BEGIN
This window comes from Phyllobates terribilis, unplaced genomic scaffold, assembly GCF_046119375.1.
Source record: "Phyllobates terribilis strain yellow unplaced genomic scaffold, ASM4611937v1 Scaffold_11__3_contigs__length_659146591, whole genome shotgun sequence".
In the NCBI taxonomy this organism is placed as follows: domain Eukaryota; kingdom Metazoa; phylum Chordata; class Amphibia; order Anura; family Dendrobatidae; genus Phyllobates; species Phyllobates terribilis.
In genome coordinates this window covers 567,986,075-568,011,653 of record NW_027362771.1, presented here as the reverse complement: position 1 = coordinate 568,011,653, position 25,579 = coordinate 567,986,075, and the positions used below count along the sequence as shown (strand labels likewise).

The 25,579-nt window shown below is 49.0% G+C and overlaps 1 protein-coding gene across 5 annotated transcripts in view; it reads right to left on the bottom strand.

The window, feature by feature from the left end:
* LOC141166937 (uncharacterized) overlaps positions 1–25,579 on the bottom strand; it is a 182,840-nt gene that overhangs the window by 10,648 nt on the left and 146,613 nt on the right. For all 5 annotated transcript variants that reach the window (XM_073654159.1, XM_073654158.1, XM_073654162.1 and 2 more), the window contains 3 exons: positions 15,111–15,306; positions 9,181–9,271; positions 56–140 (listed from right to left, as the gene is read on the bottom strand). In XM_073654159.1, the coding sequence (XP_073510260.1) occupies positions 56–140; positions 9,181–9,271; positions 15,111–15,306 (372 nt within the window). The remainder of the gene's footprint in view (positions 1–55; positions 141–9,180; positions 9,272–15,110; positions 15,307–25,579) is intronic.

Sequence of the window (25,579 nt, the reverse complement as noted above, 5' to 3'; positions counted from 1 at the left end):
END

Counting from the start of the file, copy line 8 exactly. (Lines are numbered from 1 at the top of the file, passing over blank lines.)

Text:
Sequence of the window (25,579 nt, the reverse complement as noted above, 5' to 3'; positions counted from 1 at the left end):